Both new and classic Japanese films can be found throughout the TIFF schedule, however, from the Competition — where veteran pink film director Takahisa Zeze’s erotic drama “The Lowlife” and Akiko Ooku’s romantic comedy “Tremble All You Want” are screening — to the Japan Now section, which specializes in recent Japanese films that have made a critical or commercial impression. Among the current selections that I’ve reviewed glowingly for The Japan Times are Hirokazu Kore-eda’s “The Third Murder,” Yukiko Mishima’s “Dear Etranger” and Momoko Ando’s “0.5 mm.”

One Japan Now film I have yet to see, but plan to, is “Hanagatami,” a World War II drama by veteran filmmaker Nobuhiko Obayashi, who is battling cancer and views this film as a “last testament.” Others in the section feature films starring this year’s “festival muses”: Yu Aoi (in Shunji Iwai’s “hana and alice”), Sakura Ando (in Yang Yonghi’s “Our Homeland”), Hikari Mitsushima (in Michio Koshikawa’s “Life and Death on the Shore”) and Aoi Miyazaki (in Shinji Aoyama’s “Eureka”). These four women are among the best actors in the Japanese film industry today and their Japan Now features showcase some of their best work.

Previous TIFF director Yasushi Shiina made Japanese animation a big part of the festival and current director Takeo Hisamatsu and his programming team have continued this tradition. This year TIFF is honoring anime director Keiichi Hara with a six-film section that includes installments in the “Crayon Shin-chan” family comedy series that first brought him to critical attention, and “Summer Days With Coo,” which is a gorgeously animated and emotionally grounded fantasy from 2007 about a boy and his kappa (water spirit) companion partly set in Tokyo’s Higashi Kurume city (which I also happen to live in, a fact duly noted in my four-star review of it).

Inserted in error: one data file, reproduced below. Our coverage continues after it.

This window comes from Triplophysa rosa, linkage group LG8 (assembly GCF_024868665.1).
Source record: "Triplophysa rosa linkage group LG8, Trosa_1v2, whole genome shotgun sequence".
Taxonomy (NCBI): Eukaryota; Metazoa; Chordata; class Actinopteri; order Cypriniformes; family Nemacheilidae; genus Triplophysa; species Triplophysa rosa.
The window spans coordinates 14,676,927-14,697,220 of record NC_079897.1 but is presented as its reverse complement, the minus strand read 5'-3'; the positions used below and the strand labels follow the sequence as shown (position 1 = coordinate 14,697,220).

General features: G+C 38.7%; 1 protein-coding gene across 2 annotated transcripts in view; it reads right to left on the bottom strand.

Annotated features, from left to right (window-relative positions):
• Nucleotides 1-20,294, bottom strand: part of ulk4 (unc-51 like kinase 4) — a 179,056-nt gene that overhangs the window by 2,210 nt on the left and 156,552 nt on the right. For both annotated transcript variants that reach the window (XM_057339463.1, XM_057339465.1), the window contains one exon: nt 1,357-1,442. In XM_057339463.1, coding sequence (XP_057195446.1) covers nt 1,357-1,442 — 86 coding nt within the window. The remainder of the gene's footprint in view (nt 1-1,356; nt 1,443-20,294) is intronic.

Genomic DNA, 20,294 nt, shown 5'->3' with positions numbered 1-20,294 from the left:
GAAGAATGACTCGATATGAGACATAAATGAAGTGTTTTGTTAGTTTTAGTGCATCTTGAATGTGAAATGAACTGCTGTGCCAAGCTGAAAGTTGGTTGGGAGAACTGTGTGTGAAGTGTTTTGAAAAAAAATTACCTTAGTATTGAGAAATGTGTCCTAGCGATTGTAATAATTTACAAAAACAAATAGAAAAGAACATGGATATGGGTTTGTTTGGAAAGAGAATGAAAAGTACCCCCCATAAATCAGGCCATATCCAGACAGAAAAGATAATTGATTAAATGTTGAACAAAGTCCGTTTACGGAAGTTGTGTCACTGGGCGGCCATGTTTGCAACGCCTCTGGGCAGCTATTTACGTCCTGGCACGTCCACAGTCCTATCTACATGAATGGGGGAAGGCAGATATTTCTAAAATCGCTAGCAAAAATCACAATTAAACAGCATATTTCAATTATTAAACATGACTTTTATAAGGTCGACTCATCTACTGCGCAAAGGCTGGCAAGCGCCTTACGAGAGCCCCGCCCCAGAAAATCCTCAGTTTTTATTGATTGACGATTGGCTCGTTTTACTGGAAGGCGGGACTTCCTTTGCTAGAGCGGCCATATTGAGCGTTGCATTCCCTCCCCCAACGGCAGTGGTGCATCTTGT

Japanese classics were once a weak spot in TIFF’s lineup, but this year the festival is making amends rather spectacularly with special screenings of four digitally restored masterpieces: Kenji Mizoguchi’s “Sansho the Bailiff” (1954), Akira Kurosawa’s “Kagemusha” (1980), Shohei Imamura’s “The Ballad of Narayama” (1983) and Teinosuke Kinugasa’s “Gate of Hell” (1953).

That last film, an Eastmancolor period drama that won the Cannes Film Festival’s Grand Prix, will be presented at a gala screening at the Kabukiza theater in Chuo Ward alongside a performance by kabuki actor Ebizo Ichikawa.

While tickets for things in Tokyo tend to move quickly, hope is not lost for those who leave things to the last minute. TIFF will present free screenings for its Open-Air Cinema Arena 30 section at the Roppongi Hills Arena.

One recommendation I have here is “Hospitalite,” Koji Fukada’s black comedy about a scam artist (Kanji Furutachi) who inserts himself into the life of a small Tokyo printing shop. Filled with everything from slapstick gags to incisive observations on the darker side of humanity, the film was the well-deserved winner of TIFF’s Japanese Eyes best film prize in 2010. No actors will be present at the screening, but given that it takes place on Oct. 26 when all of Roppongi starts to get in the Halloween spirit, you may spot a decent substitute.

The Tokyo International Film Festival takes place from Oct. 25 to Nov. 3. For more information on film screenings and times, visit www.tiff-jp.net.